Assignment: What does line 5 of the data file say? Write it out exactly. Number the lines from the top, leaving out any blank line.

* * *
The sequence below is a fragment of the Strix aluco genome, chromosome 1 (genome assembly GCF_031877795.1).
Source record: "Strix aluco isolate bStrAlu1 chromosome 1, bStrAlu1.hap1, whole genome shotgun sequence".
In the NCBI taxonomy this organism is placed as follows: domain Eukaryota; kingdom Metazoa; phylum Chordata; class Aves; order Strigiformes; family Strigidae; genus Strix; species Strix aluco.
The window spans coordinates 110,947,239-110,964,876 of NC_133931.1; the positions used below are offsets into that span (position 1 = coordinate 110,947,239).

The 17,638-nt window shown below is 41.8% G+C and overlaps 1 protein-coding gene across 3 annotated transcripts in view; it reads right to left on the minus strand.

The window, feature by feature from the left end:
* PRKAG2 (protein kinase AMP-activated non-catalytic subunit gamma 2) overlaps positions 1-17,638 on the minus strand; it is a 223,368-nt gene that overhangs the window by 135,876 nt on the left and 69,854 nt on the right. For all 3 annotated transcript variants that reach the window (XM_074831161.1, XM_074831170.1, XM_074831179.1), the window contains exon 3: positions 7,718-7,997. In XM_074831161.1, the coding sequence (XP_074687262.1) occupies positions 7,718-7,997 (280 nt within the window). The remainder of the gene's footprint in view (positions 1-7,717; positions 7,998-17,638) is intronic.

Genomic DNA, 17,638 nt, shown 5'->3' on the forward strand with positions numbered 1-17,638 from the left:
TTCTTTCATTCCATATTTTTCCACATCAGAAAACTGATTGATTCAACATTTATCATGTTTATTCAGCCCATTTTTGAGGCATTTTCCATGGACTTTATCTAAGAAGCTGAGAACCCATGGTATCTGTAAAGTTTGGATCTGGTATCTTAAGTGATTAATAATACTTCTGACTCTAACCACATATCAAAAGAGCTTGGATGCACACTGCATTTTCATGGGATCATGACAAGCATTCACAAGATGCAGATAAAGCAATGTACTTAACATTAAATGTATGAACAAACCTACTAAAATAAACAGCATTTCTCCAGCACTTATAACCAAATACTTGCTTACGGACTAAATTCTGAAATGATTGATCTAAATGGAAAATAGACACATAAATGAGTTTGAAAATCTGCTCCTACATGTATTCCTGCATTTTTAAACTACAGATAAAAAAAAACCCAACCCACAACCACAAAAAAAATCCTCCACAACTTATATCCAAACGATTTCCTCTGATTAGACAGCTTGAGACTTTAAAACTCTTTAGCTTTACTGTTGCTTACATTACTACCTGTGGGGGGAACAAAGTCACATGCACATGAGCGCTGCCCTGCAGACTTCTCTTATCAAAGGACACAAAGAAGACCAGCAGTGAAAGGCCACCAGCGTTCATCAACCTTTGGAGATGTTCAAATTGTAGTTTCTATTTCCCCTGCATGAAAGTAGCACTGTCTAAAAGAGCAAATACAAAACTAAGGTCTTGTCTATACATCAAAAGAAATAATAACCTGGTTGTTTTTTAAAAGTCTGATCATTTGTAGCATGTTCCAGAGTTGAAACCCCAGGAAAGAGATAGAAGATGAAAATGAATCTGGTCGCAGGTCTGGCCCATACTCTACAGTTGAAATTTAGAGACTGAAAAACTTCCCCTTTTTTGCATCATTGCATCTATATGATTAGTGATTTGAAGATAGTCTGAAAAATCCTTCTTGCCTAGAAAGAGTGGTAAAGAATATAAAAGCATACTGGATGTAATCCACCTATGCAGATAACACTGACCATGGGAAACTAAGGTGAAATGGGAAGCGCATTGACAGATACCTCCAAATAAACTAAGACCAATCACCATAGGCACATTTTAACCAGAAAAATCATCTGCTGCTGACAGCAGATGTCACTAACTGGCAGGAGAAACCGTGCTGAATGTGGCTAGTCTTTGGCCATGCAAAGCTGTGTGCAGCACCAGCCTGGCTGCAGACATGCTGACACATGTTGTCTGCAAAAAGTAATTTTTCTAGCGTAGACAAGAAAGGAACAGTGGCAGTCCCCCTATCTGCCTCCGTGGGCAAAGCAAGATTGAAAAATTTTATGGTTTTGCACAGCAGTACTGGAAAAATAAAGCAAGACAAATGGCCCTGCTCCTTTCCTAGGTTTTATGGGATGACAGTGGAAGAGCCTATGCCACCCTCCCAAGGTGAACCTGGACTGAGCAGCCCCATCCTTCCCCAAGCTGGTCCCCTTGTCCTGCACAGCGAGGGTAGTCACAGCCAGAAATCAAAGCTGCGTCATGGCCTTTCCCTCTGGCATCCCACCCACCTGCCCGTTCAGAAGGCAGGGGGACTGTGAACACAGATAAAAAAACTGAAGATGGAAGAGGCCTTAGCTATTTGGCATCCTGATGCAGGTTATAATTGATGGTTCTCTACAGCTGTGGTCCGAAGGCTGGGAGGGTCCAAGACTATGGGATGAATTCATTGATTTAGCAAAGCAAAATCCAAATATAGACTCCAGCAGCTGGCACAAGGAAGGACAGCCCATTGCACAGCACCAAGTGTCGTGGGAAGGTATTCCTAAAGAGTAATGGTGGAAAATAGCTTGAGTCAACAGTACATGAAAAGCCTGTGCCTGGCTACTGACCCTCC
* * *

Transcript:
The 17,638-nt window shown below is 41.8% G+C and overlaps 1 protein-coding gene across 3 annotated transcripts in view; it reads right to left on the minus strand.